running oracle virtualbox on macos 11.6 big sur

I run Linux virtual machines on my MacBook Pro. The MBP is a mid-2019 machine with an i9, 64 GiB of memory, and 4 TB of SSD. It is a powerful developer machine that has been in constant use since I purchased it last June.

One of the tasks I use the MBP for is running Linux virtual machines. For that purpose, there are two well-known tools; Oracle’s VirtualBox, which is open source and free, and Parallels Desktop, which is commercial. Both are capable of running most Linux distributions I care about, and Parallels is known for running Windows, and rather seamlessly, on the macOS desktop. The only problem is I have no need to run Windows as a VM, as the critical application Office is available as a native macOS application.

One major difference between VirtualBox and Parallels is that VirtualBox appears to need a kernel extension installed for its VMs to operate. VirtualBox ran just fine until I updated macOS to 11.6. It ran without issue on every release before that. When I stepped up to Big Sur 11.6, VirtualBox VMs would no longer boot.

Every time I would attempt to start a VirtualBox VM, I would get something like the following:

along with this:

Very annoying to say the least. I finally solved the problem thusly:

  • Boot the MBP into macOS recovery mode following these directions:
  • When in recovery mode, open a terminal (Utilities > Terminal), using the menus on the upper left.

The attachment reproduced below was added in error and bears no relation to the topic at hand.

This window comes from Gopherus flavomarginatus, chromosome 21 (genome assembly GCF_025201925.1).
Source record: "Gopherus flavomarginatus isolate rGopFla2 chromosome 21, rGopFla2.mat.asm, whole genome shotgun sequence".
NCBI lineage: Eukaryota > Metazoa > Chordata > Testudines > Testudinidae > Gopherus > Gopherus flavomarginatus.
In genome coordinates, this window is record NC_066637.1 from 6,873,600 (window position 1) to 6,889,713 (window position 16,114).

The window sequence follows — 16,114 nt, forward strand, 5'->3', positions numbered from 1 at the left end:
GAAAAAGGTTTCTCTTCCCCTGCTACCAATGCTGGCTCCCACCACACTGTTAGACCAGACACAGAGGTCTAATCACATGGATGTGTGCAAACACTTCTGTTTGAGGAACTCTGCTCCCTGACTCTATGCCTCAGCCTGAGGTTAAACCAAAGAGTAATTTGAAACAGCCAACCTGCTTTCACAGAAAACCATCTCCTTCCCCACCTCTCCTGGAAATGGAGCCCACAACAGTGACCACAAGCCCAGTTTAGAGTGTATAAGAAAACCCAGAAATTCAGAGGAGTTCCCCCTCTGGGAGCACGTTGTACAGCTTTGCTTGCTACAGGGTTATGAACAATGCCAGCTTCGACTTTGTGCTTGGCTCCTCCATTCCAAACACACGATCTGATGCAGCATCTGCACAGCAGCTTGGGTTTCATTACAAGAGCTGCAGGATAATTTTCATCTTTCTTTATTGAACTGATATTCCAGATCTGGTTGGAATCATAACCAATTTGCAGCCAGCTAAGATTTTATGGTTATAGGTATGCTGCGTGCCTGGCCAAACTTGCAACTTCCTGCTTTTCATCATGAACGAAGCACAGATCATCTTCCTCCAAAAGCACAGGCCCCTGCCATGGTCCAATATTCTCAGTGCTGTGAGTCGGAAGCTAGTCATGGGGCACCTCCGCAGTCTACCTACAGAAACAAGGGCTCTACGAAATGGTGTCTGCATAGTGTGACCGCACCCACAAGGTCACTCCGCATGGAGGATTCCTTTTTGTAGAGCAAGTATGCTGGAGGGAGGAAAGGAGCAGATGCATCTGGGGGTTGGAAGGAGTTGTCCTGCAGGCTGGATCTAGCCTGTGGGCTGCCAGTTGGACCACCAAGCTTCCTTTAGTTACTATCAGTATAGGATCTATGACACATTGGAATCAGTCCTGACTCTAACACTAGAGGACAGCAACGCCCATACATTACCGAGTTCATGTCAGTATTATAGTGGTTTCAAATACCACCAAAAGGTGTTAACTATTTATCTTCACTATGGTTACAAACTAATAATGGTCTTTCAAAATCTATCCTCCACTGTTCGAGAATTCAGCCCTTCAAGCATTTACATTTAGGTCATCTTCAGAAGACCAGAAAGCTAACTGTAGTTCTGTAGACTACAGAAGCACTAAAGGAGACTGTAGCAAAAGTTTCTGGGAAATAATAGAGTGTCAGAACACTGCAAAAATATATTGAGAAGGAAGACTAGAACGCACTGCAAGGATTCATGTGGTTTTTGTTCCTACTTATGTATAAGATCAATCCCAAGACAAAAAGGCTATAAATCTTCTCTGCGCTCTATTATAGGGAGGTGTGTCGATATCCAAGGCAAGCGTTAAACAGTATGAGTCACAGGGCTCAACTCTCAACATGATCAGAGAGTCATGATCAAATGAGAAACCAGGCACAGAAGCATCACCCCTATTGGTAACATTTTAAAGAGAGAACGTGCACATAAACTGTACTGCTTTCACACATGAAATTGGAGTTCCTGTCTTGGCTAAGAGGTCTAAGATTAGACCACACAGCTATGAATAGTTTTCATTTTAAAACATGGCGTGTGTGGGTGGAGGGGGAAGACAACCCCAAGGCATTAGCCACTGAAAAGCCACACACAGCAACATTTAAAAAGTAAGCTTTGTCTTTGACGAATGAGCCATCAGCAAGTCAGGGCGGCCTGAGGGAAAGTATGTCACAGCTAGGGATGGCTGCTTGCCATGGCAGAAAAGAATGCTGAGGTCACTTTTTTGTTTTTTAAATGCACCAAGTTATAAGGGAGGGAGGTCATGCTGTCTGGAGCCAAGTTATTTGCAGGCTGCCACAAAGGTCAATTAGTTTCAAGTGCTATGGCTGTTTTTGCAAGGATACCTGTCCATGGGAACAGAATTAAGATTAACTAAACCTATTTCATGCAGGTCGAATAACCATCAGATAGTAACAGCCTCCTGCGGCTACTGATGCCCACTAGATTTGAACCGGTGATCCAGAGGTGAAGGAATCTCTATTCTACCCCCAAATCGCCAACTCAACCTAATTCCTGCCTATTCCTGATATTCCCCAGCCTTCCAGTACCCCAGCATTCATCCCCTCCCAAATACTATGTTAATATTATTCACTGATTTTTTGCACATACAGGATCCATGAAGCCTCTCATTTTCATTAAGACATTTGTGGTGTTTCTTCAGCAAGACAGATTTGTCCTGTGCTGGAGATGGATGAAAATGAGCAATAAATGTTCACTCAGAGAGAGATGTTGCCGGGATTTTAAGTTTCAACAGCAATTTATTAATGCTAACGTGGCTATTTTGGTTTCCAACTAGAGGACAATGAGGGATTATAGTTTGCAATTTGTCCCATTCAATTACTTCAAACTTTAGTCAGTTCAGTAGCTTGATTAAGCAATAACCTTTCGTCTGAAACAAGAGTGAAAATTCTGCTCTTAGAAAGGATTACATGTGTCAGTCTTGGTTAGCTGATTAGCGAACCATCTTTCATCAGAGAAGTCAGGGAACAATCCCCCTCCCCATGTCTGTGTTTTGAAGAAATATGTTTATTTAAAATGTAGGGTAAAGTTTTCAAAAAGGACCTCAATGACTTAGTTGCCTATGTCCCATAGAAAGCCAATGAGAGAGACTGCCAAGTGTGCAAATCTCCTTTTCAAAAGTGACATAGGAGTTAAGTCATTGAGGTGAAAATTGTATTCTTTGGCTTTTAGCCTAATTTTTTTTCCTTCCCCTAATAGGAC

• In the terminal execute csrutil enable --without kext
  • In the terminal execute spctl kext-consent disable

Then reboot out of recovery mode and back into macOS. The next time you attempt to start a VirtualBox VM, you will succeed.

I ran into another issue when I upgraded from VirtualBox 6.1.26 to 6.1.28. Under 6.1.28 I ran into the same VM boot issue, even though the documented changes were still in place. When I downgraded back to 6.1.26 it all started to work again.

If you’re wondering why I just don’t run everything under Parallels, it’s because Fedora and some of the other distributions I need to run don’t work very well with Parallels. The only distribution that works without issue under Parallels, regardless of version, is Ubuntu or Ubuntu derived distributions. Most of the time I’m quite OK with Ubuntu, but every now and then I need to I need to dip into Fedora.

My final thoughts on all of this: I spent six grand on this MBP. It’s my MBP, and as far as I’m concerned it will do what I want it to do, not what someone else feels it should be doing. Installing and running a kernel extension on macOS should not be a problem, and blocking it from installing is laziness on someone’s part who’ve decided perhaps it’s too much trouble to make sure that capability continues to work from release to release. I’m sure that trying to get a kernel extension running on top of Apple Silicon probably doesn’t work at all, which is why I’m not rushing out to get a new machine using it. I’m not interested in finding out that I can no longer dive into the internals and do what I want it to do.

the better apple notebook made by google and friends